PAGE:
The origins of the first national museum of Scotland can be found in the establishment of the Museum of Antiquities of the Society of Antiquaries of Scotland in 1780 by David Steuart Erskine, Earl of Buchan. It was one of several museums founded around this time in the United Kingdom in part as a consequence of the Enlightenment and the desire to order and regulate knowledge. Its collections passed into public ownership in 1858 and it became the National Museum of Antiquities of Scotland. Erskine’s aim was, within that framework of the Union, to celebrate Scotland’s distinctiveness. The foundation took place during a time of Celtic revival, a romantic yearning for ancient cultural practices located in a time beyond history, linked to ideas about an ethnic identity rooted in folk practices. The museum had a key role in promoting the idea of the Scots as a nation, ethnically and culturally separate from the rest of the UK and Europe. By 1879, Dr Joseph Anderson, the Keeper of the National Museum of Antiquities between 1869 and 1913, argued that archaeology demonstrated the unique nature of the Scottish people. It did no such thing but his influence was felt well into the mid twentieth century in the museum and in the public imagination. There is little or no evidence that politicians promoted this sense of Scottish exceptionalism. The National Museum of Antiquities’ staff had a similar level of independence to those of their colleagues in London national museums. They decided what to display and what stories to tell.
The Royal Scottish Museum was founded in 1854 by the British government and was the responsibility of the Department of Science and Art. It was first called the Industrial Museum of Scotland (and only renamed in 1904), and was intended to focus on natural history, geology, science and technology as well the decorative arts. It was created in response to the example of the Great Exhibition of 1851 in London, an exhibition that encapsulated the mid nineteenth century’s interest in industrial design and inventions and the desire to promote high quality manufacturing.
In 1985, these two national institutions, the Royal Scottish Museum and the National Museum of Antiquities, amalgamated to create the National Museums of Scotland (rebranded as National Museums Scotland in 2006). A new national Museum of Scotland was opened in 1998 to tell the story of Scotland. It had been long in the making and was motivated as much by practical considerations as political ones. However its opening coincided with devolution and it is now funded directly by the devolved Scottish parliament. Its relationship with the rise of Scottish nationalism and demands from some quarters for independence from London is complex. It is difficult to disentangle to what extent its existence helped to drive forward a national agenda and to what extent it responded to it. Nevertheless, it contributes to the idea of the distinctiveness of Scotland over time. There is also some evidence that curatorial staff were encouraged by political interest to develop a more nationalistic story than they originally intended (see essays in ed. Fladmark 2000). The second phase of this scheme, the refurbishment of the Victorian building of the Royal Scottish Museum, opened in July 2011. The two buildings are now interlinked and come under one name, the National Museum of Scotland.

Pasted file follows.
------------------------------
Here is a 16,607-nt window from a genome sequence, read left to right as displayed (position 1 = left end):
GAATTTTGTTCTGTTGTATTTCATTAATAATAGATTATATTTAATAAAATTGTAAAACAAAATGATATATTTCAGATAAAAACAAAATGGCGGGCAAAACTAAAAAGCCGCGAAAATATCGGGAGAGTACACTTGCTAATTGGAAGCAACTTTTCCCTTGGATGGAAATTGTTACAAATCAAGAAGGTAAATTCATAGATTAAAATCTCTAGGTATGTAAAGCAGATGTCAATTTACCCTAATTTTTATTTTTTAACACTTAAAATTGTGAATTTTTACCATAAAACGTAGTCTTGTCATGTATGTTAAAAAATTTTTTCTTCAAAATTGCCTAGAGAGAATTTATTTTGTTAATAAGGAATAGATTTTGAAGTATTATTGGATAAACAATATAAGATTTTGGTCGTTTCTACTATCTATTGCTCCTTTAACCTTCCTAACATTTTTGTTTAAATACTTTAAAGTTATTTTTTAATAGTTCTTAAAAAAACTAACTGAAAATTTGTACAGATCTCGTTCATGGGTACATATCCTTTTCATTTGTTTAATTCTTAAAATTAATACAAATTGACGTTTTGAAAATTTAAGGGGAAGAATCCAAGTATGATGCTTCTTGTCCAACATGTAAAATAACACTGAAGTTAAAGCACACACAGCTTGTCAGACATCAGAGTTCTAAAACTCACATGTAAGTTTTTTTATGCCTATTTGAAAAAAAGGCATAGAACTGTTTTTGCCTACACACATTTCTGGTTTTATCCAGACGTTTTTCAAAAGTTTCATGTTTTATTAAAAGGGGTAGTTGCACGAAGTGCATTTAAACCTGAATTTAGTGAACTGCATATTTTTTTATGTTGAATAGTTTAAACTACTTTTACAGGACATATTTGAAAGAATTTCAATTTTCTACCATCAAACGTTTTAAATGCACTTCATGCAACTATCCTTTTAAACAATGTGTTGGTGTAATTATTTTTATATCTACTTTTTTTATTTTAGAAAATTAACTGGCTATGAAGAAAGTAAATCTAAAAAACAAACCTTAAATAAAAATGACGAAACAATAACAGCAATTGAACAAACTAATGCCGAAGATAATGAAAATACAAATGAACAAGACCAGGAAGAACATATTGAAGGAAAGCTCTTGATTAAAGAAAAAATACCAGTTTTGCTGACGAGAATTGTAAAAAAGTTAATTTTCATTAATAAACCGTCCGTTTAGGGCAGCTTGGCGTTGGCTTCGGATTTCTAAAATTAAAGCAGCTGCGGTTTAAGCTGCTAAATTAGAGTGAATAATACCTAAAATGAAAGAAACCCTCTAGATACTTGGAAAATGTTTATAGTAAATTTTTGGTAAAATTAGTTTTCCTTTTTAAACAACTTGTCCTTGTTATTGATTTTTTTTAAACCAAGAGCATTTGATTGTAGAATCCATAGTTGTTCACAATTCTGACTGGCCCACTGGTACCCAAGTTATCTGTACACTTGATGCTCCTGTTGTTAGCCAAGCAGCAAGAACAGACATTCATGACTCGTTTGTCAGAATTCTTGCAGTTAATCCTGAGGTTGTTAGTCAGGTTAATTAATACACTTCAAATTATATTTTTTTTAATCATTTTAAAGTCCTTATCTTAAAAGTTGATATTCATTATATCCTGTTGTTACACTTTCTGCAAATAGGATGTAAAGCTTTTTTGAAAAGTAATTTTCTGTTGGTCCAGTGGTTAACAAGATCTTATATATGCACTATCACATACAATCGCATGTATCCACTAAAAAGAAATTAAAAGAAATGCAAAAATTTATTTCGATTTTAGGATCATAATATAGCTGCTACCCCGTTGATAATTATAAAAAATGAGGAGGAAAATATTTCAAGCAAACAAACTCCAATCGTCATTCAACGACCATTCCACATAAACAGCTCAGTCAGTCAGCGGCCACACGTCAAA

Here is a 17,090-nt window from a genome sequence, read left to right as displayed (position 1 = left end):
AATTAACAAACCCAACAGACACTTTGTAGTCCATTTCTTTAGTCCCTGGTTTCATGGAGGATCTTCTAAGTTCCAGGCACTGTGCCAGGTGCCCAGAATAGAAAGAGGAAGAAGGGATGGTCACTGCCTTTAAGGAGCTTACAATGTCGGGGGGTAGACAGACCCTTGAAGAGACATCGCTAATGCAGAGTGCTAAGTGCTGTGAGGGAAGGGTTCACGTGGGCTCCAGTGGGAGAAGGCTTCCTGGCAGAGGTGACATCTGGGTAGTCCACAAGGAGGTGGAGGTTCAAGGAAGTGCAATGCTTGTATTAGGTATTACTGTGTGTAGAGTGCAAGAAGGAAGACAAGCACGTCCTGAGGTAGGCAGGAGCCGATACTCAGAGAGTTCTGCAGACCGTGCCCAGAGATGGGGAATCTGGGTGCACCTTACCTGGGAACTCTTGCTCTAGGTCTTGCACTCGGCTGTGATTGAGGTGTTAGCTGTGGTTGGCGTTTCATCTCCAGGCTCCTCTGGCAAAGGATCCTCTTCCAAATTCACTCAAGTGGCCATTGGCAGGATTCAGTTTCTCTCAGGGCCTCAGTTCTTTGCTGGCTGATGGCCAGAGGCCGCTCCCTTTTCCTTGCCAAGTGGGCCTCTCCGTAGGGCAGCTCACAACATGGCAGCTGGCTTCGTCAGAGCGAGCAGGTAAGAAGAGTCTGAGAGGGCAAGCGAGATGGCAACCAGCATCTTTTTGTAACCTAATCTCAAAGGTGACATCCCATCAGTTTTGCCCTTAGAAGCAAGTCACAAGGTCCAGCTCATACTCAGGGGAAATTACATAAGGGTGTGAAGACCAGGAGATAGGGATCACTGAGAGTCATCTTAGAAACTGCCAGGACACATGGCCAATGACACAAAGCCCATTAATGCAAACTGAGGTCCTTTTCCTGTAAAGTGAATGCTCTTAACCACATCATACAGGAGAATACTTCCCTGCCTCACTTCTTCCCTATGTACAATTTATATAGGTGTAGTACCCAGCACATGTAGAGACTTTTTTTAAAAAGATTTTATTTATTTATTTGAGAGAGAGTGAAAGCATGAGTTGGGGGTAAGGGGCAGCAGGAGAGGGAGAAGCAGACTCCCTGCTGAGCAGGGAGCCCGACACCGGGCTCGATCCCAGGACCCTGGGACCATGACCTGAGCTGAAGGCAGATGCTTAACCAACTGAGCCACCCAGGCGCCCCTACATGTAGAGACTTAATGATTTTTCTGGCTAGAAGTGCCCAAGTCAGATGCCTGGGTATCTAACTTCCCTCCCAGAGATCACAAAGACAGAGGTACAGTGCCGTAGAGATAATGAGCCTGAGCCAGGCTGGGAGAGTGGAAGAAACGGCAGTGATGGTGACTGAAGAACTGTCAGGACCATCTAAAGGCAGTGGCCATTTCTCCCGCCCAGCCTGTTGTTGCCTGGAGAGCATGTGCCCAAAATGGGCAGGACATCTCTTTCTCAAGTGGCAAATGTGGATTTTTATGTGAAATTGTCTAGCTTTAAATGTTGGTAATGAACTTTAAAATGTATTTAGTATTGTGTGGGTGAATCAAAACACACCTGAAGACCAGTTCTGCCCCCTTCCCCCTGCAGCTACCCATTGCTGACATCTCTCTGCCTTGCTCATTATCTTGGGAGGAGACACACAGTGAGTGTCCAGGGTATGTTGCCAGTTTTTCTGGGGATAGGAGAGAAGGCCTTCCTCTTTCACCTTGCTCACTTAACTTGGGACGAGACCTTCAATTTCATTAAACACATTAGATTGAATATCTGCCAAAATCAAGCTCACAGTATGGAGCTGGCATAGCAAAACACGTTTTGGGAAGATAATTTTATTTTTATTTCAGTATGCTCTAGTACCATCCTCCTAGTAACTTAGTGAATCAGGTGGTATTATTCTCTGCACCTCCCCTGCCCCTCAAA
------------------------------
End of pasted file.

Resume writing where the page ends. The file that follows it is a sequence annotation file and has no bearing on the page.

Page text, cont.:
The National Gallery of Scotland opened in 1859 but its origins date back to several institutions established in the eighteenth and nineteenth centuries to encourage good design and fine art in Scotland by providing students with old masters to copy. It was a government initiative under the Board of Manufactures. We see in Scotland something similar to that in England. Artists developed their own Academy, supported by aristocratic and wealthy middle class collectors. The Academy’s collection of old masters and Scottish artists was very much a teaching collection and art was for training as much as for appreciation. At the same time, towards the middle of the nineteenth century, inspired by developments in London, wealthy, educated and aristocratic Scots began to aspire to a kind of National Gallery, and this was developed from the Institution for the Encouragement of Fine Arts in Scotland (founded in 1819, with a Royal Charter in 1857), along with collections from the Society of Antiquaries. All these collections were housed in the same building on the Mound in Edinburgh and the Institution’s collections that related to art were curated by part time Academicians until the appointment of the first full time director, J.L. Caw (1864–1950) in 1907.
The National Portrait Gallery was intended right from the start as ‘the highest incentive to true patriotism’ (Anon cited Clifford 1989: 11). It shared a site with the National Museum of Antiquities. Founded in 1882 the Gallery sought to tell the history of the nation through portraiture and imitated the London National Portrait Gallery.
|No. of pages:||747-777|
|Series:||Linköping Electronic Conference Proceedings|
|Publisher:||Linköping University Electronic Press, Linköpings universitet|